Rockville, Md., April 28, 2010 In a major crackdown, Cambodia has forced nearly 65 percent of illegal pharmacies operating in the country to close within the past five months. Led by an Inter-Ministerial Committee to Fight against Counterfeit & Substandard Medicines (IMC), the shops were targeted because of evidence that they were among the primary sources of substandard and counterfeit medicines in the country. This evidence was generated from medicines quality monitoring activities conducted in Cambodia by the Promoting the Quality of Medicines (PQM) Program, a U.S. Agency for International Development (USAID)-funded program implemented by the U.S. Pharmacopeial Convention (USP), with additional support from The Global Fund to Fight AIDS, Tuberculosis, and Malaria and the World Health Organization.
The string of recent activity by the Cambodian government has resulted in a reduction of illegal outlets from 1,081 in November 2009 to 379 in March 2010, or 64.9 percent, according to an April report by the Cambodian Ministry of Health. As part of this effort, the government also banned sales of products from five manufacturers in the country. These actions are an outgrowth of the IMC, which consists of Cambodia's Ministries of Health; Interior; Justice; Information; Commerce; Education, Youth and Sport; Economy and Finance; Agriculture, Forestry and Fisheries; and Municipality of Phnom Penh.
The IMC was formed in 2005 under the direction of the Cambodian government after 2004 figures showed that 16.2 percent of antimalarials sampled from retail pharmacy outlets in the private sector of four provinces were of poor quality. A major barrier identified in combating the presence of these medicines was lack of coordination among the various ministries. With financial and technical support from the USAID-USP program, the group developed an action plan to significantly reduce the number of substandard and counterfeit medicines. A January 2010 official order to close down illegal health services, including pharmacy outlets across the country, was the impetus for much of this recent progress.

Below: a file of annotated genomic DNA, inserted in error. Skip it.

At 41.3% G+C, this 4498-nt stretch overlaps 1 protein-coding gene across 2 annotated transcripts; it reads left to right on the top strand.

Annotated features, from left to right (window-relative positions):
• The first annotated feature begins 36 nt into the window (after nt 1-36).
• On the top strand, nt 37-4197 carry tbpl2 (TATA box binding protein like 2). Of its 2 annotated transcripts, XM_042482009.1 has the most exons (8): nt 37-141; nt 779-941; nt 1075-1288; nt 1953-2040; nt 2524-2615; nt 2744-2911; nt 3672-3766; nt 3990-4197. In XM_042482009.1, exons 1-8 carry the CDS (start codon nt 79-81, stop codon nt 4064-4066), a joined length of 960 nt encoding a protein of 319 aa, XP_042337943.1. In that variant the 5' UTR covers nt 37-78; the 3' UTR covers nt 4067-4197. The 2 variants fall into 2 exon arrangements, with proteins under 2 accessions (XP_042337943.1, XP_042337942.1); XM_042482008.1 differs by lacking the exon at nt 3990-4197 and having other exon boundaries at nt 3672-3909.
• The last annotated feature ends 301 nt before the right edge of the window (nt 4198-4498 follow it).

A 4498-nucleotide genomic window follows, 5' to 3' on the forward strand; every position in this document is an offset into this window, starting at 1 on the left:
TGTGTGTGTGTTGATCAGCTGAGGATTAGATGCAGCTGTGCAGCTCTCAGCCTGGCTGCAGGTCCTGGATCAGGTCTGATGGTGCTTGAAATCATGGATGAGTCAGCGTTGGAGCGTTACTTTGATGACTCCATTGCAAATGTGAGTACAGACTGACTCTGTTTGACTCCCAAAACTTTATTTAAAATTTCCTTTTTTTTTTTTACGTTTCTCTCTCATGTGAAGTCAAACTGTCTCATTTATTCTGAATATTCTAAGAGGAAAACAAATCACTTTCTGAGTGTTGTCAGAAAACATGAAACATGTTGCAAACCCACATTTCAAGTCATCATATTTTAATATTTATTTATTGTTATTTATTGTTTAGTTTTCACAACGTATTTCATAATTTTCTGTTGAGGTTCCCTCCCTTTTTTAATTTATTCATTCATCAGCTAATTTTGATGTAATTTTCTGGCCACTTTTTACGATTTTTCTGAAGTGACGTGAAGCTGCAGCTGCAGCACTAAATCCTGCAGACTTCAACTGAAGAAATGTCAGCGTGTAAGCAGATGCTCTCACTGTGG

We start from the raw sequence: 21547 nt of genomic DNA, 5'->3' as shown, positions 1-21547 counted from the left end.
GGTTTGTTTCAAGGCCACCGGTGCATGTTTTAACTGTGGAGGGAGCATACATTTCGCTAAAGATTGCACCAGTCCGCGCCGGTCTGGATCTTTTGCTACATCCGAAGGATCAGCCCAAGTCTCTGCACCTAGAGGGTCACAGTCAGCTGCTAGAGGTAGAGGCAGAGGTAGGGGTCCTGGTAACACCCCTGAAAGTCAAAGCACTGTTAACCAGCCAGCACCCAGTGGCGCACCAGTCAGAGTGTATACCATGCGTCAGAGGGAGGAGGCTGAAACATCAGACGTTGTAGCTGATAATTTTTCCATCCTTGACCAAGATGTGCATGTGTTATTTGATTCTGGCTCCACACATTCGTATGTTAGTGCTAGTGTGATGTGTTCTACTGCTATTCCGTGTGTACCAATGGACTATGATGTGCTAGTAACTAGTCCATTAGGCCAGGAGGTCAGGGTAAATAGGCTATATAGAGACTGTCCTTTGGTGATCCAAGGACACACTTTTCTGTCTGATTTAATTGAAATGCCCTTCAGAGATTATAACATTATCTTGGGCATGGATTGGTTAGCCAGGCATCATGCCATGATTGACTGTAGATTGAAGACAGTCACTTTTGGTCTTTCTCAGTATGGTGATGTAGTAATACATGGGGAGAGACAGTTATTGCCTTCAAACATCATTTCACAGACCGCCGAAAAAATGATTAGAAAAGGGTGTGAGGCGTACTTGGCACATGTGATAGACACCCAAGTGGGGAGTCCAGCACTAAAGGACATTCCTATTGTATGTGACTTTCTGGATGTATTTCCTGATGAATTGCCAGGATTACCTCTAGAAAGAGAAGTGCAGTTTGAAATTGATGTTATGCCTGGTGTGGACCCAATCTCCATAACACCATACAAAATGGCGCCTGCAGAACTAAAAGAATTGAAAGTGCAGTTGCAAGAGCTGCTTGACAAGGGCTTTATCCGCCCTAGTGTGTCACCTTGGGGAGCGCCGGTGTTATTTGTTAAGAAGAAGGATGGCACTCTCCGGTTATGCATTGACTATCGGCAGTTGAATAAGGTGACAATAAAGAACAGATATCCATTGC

"The resolution in such a short period of time is a major accomplishment on the part of the Cambodian governmentand a significant step forward in assuring the quality of life-saving medicines for patients in the country," said Richard Greene, director of the USAID Office of Health, Infectious Diseases and Nutrition, Bureau for Global Health.
According to Patrick Lukulay, Ph.D., director of the PQM Program, "In the face of many challenges and spotty public awareness of the dangers of taking poor-quality medicines, this represents momentous progress. I am gratified that USAID-USP's PQM Program was able to contribute in this effortpart of our broader work to combat the proliferation of substandard and counterfeit medicines. We look forward to a continuing partnership with Cambodia to address this problem, which will ultimately result in advancing the public health."
The PQM Program (and a predecessor USAID-USP program) has been active in Cambodia since 2003, providing technical assistance to support the establishment and continued strengthening of a postmarketing surveillance program tracking the quality of antimalarial, anti-tuberculosis, antibiotic and antiretroviral medicines available to citizens. The current emphasis of the PQM Program in the country is on antimalarials and antibiotics. Much of this work is done through 12 "sentinel sites" established in the country by the PQM Program with additional support from The Global Fund, which are equipped with portable laboratories called Minilabs that are used to detect substandard and fake medicines. Other PQM activities include organizing and conducting training workshops on good manufacturing practices and other topics, and providing critical laboratory equipment, supplies, and training on proper use and maintenance of equipment to the National Health Product Quality Control Center.
The PQM Program serves as a primary mechanism to help assure the quality, safety and efficacy of medicines that are essential to USAID's priority health programs. USAID is a U.S. government agency that provides economic, development and humanitarian assistance around the world in support of the foreign policy goals of the United States. USP, which implements the program, is a nonprofit scientific organization that develops globally recognized standards for the quality of medicines. The PQM Program is currently active in 30 countries throughout Asia, Africa and Latin America.
|Contact: Francine Pierson|